When Casa Marina opened 100 years ago it was Key West’s most glamorous destination. The Florida resort was conceived by American railroad tycoon Henry Flagler as an accommodation for wealthy customers of Flagler’s Overseas Railroad, which spanned from Key West to the Florida mainland. Its designers were as famous as Flagler; architects Thomas Hastings and John M. Carrere also designed New York’s Metropolitan Opera House, New York Public Library and the Senate and House of Representatives office buildings in Washington, D.C. The hotel hosted politicians and Hollywood’s elite. It was even requisitioned by the military for use during World War II and the Cuban Missile Crisis. Located just minutes from historic Old Town, it boasts the largest private beach in the city.

*************

To limit the spread of COVID-19, attractions may be closed or have partial closures. Please keep those affected by the virus in your thoughts and be sure to follow the safety practices advocated by the Centers for Disease Control. Stay safe, and be well.

Little Egypt

By Linda Tancs

Southern Illinois has long been referred to as “Little Egypt.” The origin of that moniker depends on whom you ask. One popular theory is that the region was so christened because its fertile bottomlands resemble its Middle Eastern sister. Whatever the reason, the regional designation resulted in place names like Cairo, Carmi, Karnak, Goshen, Thebes and Dongola. It’s a place rich in natural wonders, like the impressive rock formations at Ferne Clyffe State Park, a place named for its abundance of ferns when it was purchased by two brothers from Cairo in 1899. Autumn is a great time to watch summer’s tree foliage transform into a spectacular mix of reds, purples, golds and browns. If you hike the Round Bluff Nature Preserve, you’ll get the best of both worlds: stunning autumn color and sandstone cliffs.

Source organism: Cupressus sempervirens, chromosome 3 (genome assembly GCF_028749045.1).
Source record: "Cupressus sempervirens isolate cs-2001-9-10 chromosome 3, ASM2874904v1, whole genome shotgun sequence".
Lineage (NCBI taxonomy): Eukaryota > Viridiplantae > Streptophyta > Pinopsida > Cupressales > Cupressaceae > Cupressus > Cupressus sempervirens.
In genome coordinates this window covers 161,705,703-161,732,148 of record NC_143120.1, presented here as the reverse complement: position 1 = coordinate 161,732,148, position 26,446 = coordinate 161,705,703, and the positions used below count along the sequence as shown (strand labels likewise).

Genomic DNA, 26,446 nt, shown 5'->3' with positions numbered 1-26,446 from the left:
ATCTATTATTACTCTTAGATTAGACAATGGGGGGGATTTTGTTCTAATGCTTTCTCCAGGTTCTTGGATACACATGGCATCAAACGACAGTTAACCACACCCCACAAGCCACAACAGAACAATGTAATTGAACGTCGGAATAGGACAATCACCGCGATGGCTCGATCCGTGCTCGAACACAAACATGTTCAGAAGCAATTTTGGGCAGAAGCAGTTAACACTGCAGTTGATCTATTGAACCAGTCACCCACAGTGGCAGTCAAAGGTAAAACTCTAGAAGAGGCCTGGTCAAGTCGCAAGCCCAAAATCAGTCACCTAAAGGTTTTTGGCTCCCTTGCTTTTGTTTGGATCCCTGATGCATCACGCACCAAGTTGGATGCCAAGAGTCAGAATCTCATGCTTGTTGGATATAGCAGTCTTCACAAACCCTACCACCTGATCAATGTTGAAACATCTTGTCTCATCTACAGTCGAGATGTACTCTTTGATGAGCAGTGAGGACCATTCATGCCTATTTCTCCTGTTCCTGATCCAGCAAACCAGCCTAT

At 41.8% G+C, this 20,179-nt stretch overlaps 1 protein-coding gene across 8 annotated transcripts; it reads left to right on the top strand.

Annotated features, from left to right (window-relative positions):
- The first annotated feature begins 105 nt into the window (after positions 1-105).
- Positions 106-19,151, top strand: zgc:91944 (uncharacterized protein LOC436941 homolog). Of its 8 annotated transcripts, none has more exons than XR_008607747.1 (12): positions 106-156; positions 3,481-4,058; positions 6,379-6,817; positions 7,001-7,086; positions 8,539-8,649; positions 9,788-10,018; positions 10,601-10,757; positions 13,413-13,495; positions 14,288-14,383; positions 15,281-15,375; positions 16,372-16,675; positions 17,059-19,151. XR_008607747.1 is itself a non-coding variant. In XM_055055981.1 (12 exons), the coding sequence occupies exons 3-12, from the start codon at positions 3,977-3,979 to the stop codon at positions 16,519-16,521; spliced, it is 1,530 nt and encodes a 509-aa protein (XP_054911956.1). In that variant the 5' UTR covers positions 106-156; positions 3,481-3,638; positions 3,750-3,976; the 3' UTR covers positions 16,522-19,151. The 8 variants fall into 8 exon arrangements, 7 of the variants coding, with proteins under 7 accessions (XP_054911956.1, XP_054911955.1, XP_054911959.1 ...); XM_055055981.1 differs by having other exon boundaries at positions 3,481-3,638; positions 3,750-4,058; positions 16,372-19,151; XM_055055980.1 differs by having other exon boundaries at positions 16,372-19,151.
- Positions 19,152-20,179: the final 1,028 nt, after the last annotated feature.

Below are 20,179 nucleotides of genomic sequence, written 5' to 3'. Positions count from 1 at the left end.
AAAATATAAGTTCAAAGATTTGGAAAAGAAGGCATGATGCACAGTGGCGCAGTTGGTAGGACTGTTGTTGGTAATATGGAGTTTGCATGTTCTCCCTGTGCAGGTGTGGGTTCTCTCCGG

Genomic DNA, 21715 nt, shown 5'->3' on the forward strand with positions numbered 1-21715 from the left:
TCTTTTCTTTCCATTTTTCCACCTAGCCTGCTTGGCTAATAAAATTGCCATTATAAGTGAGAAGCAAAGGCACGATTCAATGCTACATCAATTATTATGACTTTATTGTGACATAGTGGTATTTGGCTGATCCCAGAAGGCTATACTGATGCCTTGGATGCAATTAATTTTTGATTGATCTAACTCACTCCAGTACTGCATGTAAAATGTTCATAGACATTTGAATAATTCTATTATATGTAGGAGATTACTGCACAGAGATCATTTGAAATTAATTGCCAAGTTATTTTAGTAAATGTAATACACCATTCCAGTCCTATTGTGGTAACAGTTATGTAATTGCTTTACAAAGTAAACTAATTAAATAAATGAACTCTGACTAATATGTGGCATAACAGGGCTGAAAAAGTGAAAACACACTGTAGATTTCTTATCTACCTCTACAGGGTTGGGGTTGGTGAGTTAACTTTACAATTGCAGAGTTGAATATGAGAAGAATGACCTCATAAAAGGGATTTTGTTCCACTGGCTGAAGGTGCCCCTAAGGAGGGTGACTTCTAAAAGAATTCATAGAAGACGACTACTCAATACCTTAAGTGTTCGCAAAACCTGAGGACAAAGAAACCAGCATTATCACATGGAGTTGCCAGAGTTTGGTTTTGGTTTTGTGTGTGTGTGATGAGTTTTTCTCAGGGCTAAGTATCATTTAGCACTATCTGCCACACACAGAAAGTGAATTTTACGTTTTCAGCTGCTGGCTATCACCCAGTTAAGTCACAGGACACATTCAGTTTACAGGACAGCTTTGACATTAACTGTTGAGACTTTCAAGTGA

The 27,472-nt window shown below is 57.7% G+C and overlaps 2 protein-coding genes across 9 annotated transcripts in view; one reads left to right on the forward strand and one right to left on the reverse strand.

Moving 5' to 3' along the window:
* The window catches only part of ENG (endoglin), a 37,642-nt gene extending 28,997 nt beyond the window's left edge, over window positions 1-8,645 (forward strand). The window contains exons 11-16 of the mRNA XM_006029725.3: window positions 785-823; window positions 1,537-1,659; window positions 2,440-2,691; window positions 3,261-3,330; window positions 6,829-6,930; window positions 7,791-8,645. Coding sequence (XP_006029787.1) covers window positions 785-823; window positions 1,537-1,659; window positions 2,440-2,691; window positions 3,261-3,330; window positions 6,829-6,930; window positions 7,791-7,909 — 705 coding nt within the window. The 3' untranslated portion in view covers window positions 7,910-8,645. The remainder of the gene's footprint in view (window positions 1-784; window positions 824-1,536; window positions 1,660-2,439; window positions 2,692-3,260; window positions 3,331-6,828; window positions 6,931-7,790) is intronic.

*************

To limit the spread of COVID-19, attractions may be closed or have partial closures. Please keep those affected by the virus in your thoughts and be sure to follow the safety practices advocated by the Centers for Disease Control. Stay safe, and be well.

Beehives in Nevada

By Linda Tancs

In the 1870s six kilns were constructed in the Ward Mining District of eastern Nevada to process rich silver ore that was discovered in the area. They were designed in the shape of beehives to efficiently burn pinyon pine and juniper into charcoal to support mining production. Now, this isn’t your typical beehive. These structures are 30-foot-tall, 27-foot-wide otherworldly ovens that could hold 35 cords of wood at a time and produce 1,750 bushels of charcoal. Once mining ended, they were used as a shelter for travelers and even as hideouts for stagecoach bandits. Today they’re a photogenic attraction at Ward Charcoal Ovens State Historic Park just south of Ely.

*************

To limit the spread of COVID-19, attractions may be closed or have partial closures. Please keep those affected by the virus in your thoughts and be sure to follow the safety practices advocated by the Centers for Disease Control. Stay safe, and be well.

America’s Loneliest Road

By Linda Tancs